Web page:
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Reasonable Applications

If a criminal defendant argues a debatable question in his appeal in the state courts, those courts rule against him, and the U.S. Supreme Court declines to take up the case (as it does 99% of the time), should the defendant get another bite and the apple in the lower federal courts?  Should a single federal district judge or a three-judge panel of the federal court of appeals be able to effectively overturn the considered judgment of the state supreme court?

For a long time, that was the way it worked.  Perhaps there was a policy justification for it at the time, but beginning in the mid-1970s, the Supreme Court and Congress have been pushing the law in the other direction.  Most debatable constitutional questions in criminal cases today are far removed from the real Constitution and rarely have much to do with our confidence we have the right guy.  On top of that, the asymmetric nature of habeas corpus make it a "heads I win, tails we take it over" form of review tilting in the defendant's favor, a tilt that is unnecessary and unjust when we are not talking about questions of actual innocence.

A big leap forward was made in 1996, when Congress enacted that a claim decided on the merits by the state court could not be the basis for a federal writ of habeas corpus unless the state decision "was contrary to, or involved an unreasonable application of, clearly established Federal law, as determined by the Supreme Court of the United States" or was "based on an unreasonable determination of the facts."

Defendant-leaning federal judges hate this law and have been evading it ever since.  The Supreme Court smacks them down, sometimes harshly, but as one of the worst is rumored to have said, "they can't reverse them all."

Another smackdown came today.  In addition to strong words, though, the Supreme Court closed a loophole, making an important advance for justice.
Deciding whether a state court decision is contrary to clearly established Supreme Court precedent has not been too much of a problem.  In practice, that part of the rule generally gets to the same result as the 1989 rule of Teague v. Lane, in which the Court held (at the suggestion of yours truly) that new rules could neither be made nor applied retroactively on habeas corpus.

The unreasonable finding of facts prong also doesn't come up that much.  Trial judges are pretty good at getting the facts right in these matters.

The problem has been the "unreasonable application" clause.  What does that mean?  What it should mean is what the Supreme Court said in Williams v. Taylor, 529 U.S. 362, 413 (2000).

Under the "unreasonable application" clause, a federal habeas court may grant the writ if the state court identifies the correct governing legal principle from this Court's decisions but unreasonably applies that principle to the facts of the prisoner's case.

Unfortunately, an otherwise good Fourth Circuit opinion, Green v. French, added another dimension to "unreasonable application" and said this included a situation where a state court "unreasonably refuses to extend [a] principle to a new context ...."  If accepted, that notion would undercut the requirement that only "clearly established" rules count, because the question of whether to extend an existing rule to new territory is nearly always debatable.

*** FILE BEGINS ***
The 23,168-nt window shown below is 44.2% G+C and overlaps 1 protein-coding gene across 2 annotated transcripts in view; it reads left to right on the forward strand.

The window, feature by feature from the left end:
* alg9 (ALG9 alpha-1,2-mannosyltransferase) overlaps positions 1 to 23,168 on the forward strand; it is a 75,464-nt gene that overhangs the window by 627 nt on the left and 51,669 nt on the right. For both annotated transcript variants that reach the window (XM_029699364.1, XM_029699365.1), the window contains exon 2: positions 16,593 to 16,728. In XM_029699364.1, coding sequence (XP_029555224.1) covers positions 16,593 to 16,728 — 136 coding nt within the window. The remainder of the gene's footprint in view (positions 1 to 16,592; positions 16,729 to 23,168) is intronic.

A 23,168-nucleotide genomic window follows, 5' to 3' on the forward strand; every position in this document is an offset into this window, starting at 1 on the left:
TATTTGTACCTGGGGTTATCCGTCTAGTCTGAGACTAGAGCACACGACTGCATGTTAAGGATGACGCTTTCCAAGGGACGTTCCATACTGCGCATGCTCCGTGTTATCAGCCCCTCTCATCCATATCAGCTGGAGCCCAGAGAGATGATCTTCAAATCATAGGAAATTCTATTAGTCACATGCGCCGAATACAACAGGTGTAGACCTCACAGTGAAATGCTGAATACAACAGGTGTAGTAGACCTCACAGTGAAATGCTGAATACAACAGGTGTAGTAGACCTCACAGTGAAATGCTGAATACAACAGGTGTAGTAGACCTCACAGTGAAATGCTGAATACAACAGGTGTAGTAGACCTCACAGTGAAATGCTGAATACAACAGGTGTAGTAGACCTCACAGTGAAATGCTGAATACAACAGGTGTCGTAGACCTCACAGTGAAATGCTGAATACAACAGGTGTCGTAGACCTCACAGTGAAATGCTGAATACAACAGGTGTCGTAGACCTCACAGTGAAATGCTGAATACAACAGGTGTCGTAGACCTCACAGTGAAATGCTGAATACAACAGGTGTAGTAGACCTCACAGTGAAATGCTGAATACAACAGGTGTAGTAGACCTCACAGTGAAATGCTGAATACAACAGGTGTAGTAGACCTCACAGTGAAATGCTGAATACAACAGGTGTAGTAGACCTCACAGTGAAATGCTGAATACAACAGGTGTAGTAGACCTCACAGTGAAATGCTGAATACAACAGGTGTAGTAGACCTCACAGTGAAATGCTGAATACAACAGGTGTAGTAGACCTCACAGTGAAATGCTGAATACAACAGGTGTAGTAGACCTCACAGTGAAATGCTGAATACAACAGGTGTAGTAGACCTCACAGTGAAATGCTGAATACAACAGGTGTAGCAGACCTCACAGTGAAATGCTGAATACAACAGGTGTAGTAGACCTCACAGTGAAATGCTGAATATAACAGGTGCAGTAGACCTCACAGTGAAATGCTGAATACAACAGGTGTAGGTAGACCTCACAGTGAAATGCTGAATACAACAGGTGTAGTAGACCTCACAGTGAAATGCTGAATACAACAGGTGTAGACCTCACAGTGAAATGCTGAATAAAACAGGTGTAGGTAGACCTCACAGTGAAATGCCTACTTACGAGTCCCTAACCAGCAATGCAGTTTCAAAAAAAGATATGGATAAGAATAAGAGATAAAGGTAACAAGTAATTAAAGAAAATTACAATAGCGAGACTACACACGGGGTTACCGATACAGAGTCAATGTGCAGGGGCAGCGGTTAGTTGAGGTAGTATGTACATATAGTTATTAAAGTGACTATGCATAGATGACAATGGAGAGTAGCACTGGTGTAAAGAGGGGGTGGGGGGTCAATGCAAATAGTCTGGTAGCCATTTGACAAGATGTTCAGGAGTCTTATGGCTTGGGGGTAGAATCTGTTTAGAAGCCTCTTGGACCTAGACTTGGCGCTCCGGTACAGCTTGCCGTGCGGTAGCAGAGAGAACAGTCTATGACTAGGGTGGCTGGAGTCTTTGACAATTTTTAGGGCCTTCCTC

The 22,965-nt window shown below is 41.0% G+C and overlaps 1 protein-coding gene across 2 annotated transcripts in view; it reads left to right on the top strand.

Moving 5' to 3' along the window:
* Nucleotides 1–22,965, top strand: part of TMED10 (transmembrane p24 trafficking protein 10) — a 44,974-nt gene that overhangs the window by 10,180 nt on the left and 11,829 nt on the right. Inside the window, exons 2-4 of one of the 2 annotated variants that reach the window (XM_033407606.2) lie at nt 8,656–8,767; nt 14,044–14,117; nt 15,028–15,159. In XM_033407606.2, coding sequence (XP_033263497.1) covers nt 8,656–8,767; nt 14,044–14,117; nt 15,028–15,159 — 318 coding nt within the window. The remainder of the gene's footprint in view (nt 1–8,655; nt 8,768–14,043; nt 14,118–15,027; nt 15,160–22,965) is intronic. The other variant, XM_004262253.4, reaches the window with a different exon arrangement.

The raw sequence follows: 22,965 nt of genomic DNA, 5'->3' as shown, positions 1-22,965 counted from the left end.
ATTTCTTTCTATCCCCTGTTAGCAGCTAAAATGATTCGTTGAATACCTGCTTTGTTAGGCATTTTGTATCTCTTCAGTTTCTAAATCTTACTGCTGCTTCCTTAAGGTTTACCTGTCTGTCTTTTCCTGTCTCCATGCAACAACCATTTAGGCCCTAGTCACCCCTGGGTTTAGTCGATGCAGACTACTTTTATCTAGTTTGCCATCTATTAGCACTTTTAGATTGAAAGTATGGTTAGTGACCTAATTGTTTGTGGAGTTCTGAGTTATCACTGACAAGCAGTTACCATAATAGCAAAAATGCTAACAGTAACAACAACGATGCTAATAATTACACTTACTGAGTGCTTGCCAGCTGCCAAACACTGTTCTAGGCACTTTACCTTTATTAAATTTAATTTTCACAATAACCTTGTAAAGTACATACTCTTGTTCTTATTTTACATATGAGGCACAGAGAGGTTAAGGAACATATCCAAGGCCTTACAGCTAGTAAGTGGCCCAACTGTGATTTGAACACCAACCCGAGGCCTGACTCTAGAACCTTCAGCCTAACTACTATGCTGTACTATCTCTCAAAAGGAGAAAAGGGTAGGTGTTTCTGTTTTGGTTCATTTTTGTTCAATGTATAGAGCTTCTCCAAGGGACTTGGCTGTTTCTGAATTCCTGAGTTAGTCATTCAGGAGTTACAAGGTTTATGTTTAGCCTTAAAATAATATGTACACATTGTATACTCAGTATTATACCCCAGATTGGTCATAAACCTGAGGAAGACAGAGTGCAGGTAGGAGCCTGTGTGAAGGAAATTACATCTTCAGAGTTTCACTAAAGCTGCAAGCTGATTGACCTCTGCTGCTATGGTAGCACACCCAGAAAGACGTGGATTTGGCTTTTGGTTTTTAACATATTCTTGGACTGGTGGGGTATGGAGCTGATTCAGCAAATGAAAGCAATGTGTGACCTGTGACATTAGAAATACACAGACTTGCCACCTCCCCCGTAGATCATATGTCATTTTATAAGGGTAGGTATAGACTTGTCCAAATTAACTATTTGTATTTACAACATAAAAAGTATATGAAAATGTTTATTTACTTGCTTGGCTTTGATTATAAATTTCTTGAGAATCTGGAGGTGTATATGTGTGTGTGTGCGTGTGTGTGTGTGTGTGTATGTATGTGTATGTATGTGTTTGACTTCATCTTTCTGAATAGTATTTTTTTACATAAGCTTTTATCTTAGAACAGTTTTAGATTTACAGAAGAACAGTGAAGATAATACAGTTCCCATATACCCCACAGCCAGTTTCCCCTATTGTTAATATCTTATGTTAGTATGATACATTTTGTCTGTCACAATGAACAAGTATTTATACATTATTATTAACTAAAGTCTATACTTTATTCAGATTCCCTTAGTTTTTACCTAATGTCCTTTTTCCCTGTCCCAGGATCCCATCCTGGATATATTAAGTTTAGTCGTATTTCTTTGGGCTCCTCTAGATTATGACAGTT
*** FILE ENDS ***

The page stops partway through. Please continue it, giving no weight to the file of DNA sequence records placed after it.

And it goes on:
The Supreme Court in Williams discussed the Green v. French language but expressly refrained from deciding whether it was correct.  Regrettably, a plurality opinion in Ramdass v. Angelone, 530 U.S. 156 (2000) sloppily and needlessly paraphrased that language in a case where the state court decision was entirely reasonable and there was no need to decide whether the "extension" gloss on "unreasonable application" was proper.

Today in White v. Woodall, the Supreme Court returned to the question and restored 28 U.S.C. §2254(d)(1) to its simple and correct meaning as stated in Williams.  The Green/Ramdass notion -- that a federal court can look at Supreme Court precedents, decide they should be extended to new territory where the high court itself has never taken them, and declare a state court decision unreasonable for not blazing a new trail -- is dead.

The basic idea of §2254(d) is that criminal defendant should only get one shot -- in state court -- of arguing debatable points.  Federal habeas remains a safety net in case the state courts completely fail to do their jobs and are clearly wrong, but in all debatable questions the state court decision stands.  The law is an important step closer to that principle today.


The scotusblog reviewer seems unhappy with what seems to me an opinion perfectly consistent with the AEDPA, characterizing the Court as having a "robust view of the limitations contained in AEDPA." I don't think the Court's view "robust," I think it's one required by the AEDPA.

Welcome, Tim.

The reviewer is Jordan Steiker, a dyed-in-the-wool death penalty opponent. His unhappiness with the opinion is unsurprising, to put it mildly.

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